Meaning of Colour Orange

Written by Naomi

On August 6, 2021
Meaning of Colour Orange

While some say that orange paintings ‘are just too much’, I believe it is about bringing the outback into any space. To remind ourselves of the vastness of the Australian continent island. The red dirt of the desert is like a vast vista of pigment itself.

“The moon is bland in color. I call it shades of grey. You know, the only color we see is what we bring or the Earth, which is looking down upon us all the time. And to find orange soil on the moon was a surprise.”
Eugene Cernan, American naval officer, naval aviator, and NASA astronaut, b. 1934

The great desert, the moon and the earth, the rich iron in the sand creates the look of orange red to the human eye. A most natural colour that needs to adorn interiors. To remind us of the importance of our environment.

“Orange, red brought nearer to the humanity by yellow,”
Wassily Kandinsky in 1910.

Sandwiched between red and yellow, orange was first recognised as a colour in the late 15th century, when the fruit from which the English word derived was introduced to Europe from Asia. Historically, orange is recognised for its royal and religious associations, including the House of Orange, the ruling Dutch Royal Dynasty since the mid-16th century, and the Protestants of Northern Island, referred to as Orangemen.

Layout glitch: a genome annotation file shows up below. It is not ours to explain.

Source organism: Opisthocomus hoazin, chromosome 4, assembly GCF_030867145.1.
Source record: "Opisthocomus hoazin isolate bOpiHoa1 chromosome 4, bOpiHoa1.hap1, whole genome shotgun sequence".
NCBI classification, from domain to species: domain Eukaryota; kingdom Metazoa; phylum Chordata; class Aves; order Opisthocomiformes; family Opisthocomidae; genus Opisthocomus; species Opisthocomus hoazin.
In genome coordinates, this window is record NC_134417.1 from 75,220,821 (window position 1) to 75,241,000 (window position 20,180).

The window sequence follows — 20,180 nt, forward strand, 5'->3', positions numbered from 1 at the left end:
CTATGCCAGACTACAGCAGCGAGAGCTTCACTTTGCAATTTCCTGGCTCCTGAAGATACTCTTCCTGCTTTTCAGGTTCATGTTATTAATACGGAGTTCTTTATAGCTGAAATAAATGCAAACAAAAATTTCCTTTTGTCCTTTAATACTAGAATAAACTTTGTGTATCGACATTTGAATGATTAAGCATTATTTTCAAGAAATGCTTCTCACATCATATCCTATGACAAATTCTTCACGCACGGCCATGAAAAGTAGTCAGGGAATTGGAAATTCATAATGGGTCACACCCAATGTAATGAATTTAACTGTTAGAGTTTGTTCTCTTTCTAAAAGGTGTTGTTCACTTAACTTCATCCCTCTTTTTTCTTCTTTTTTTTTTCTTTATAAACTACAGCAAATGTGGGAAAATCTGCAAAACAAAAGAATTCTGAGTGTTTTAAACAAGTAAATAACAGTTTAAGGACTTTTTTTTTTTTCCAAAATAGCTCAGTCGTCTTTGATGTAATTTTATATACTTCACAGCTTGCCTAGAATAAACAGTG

“Orange is the happiest color.”
Frank Sinatra, American singer, actor, and producer, 1915-1998

As a colour in the Western artist palette, however, orange was largely inconspicuous. But one genre where it featured prominently was in the exquisite water colours produced by Indian court painters of the 16th to 19th centuries. Declared too brilliant to be elegant in Victorian England, it was not until the French impressionists paired orange with the dazzling blues, its colour wheel opposite, to create shimmering contrast, that the power of orange in Western art was recognised.

By the 1920s, orange featured on neon-lit signs and across the covers of Vogue. The boldness of orange was fully embraced in the post-Second World War defiance, becoming a signature colour for the 1960s and ’70s.

In the era of plastic, new technologies, and the space age, the vitality of orange was adopted in all aspects of life, including fashion, interior design, homewares. I challenge you to bring orange into your home, to bring the outback of Australia into your world.

Orange is a sweet and rich fruit for my palette.

Orange inspired artwork

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